[EDITOR'S NOTE: An Unreal TV interview with "Southbounders" writer/director has been posted.]
The June 23, 2015 VOD release of the alternative-style docu-drama "Southbounders" enhances the sense that indie flicks hitting the market in June 2015 are directed at your (sometimes) humble reviewer. Examples include the relationship of the estranged adult siblings in the recently reviewed "The Last Treasure Hunt" and a savage boy essentially randomly targeting a man in the soon-to-be-reviewed "Still."
Fortunately, the association in "Southbounders" is extremely pleasant. This tale of 20-something woman Olivia attempting the six-month "thru-hike" of the 2,170 mile Georgia-to-Maine Appalachian Trail (AT) has nice common elements with many nice day hikes along the AT and a wonderful summer working at the Pinkham Notch Lodge that the Appalachian Mountain Club operates at the base of Mount Washington in Gorham, NH. This stint includes being the guy with sprained ankle and shoulder (trail safety is for sissies :-)) helping people plan hikes.
The following clip, courtesy of YouTube, of the "Southbounders" trailer achieves its goal of conveying a sense of the spectacular scenery and the characters who inhabit it in the film.
The lure and lore of the AT that the story of Olivia and the AT motto "Hike Your Own Hike" reflect is that there are almost as many reasons that people attempt that trek as there are hikers. Real-life examples include surviving cancer, a "gap year" project between high school and college or between college and the real world, restarting life after the death of a spouse, wanting to lose a great deal of weight, etc. In the case of Olivia, her trip is in response to medical school related angst.
A personal AT experience that almost ended with abandoning male pride to the extreme degree of accepting an offer to become a human backpack of a Marine but that wrapped up with walking out solo is a minor example of the sense of accomplishment that thru-hikers seek.
A general sense of the (unseen) Reese Witherspoon film "Wild' strongly suggest that this movie is a variation of "Southbounders" for the reasons described above.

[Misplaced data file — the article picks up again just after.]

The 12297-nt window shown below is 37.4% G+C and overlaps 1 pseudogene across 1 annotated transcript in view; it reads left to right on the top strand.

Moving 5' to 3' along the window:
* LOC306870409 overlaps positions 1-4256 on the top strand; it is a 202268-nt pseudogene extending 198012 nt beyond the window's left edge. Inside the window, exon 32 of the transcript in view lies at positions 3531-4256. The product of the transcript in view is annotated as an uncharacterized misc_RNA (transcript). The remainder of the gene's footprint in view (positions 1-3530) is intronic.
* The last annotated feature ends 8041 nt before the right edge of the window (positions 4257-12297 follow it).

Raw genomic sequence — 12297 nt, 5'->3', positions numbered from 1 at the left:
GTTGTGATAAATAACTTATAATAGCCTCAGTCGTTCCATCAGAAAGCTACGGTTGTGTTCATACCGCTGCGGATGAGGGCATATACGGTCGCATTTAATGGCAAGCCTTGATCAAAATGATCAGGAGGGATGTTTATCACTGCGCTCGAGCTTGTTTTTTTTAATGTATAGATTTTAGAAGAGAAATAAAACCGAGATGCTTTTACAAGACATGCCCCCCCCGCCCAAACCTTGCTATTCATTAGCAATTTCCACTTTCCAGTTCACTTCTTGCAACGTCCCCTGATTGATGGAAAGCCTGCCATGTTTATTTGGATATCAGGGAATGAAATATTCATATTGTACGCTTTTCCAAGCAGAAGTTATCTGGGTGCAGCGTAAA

Although the majority of thru-hikers are "northbounders" who start in Georgia in March or April and finish in Maine in September or October, the titular trekkers in "Southbounders" take the opposite scenic route.
Olivia, whose trail name is remaining spoiler-free, soon encounters laid-back but obnoxiously chatty and intrusive "Slackpack." This hiker latching onto a clearly unenthusiastic Olivia makes it very clear that the supplies in his backpack do not include a clue. It also makes one wish for this oaf to become the victim of "Deliverance" style mayhem.
This pair soon encounters the more attractive and personable Rollin, as in "rollin' along." The initial meeting of this man and Olivia is a modern take on the legend of Androcles and the lion absence any actual thorns. They soon become the "parents" of the trio with the older and larger Slackpack playing the role of the obliviously annoying "Mearthlike" child.
The appeal of this should-be-a-classic film extends well beyond the chemistry between Olivia and Rollin' and the realistic path of their courtship that strongly parallels a real-life Pinkham Notch one. The AT is a character to the extent that "Southbounders" almost certainly is behind numerous folks lacing up their boots and hitting that trail.
Virtually every scene is beautifully shot either on the AT or the communities through which the AT meanders. Director/writer Ben "Sundown" Wagner additionally includes numerous elements of the AT community in the film.
Wagner provides a realistically excellent sense of community that thru-hikers experience on the trail, staying in the lean-to shelters along the way, enjoying the "luxury" of hostels, and both encountering "freaks" and engaging in personal "freakish" behavior. We further get a glimpse of the carefully planned mail drops along the way but do not see the '30s hobo style network that shares knowledge of folks who are prone to provide other forms of shelter and support along the way.
The end of the trail regarding this post is that "Southbounders" is an interesting artistic film that makes fiction look like an unbiased documentary.
Anyone with questions or comments regarding "Southbounders" is encouraged to email me; you can also connect on Twitter via @tvdvdguy.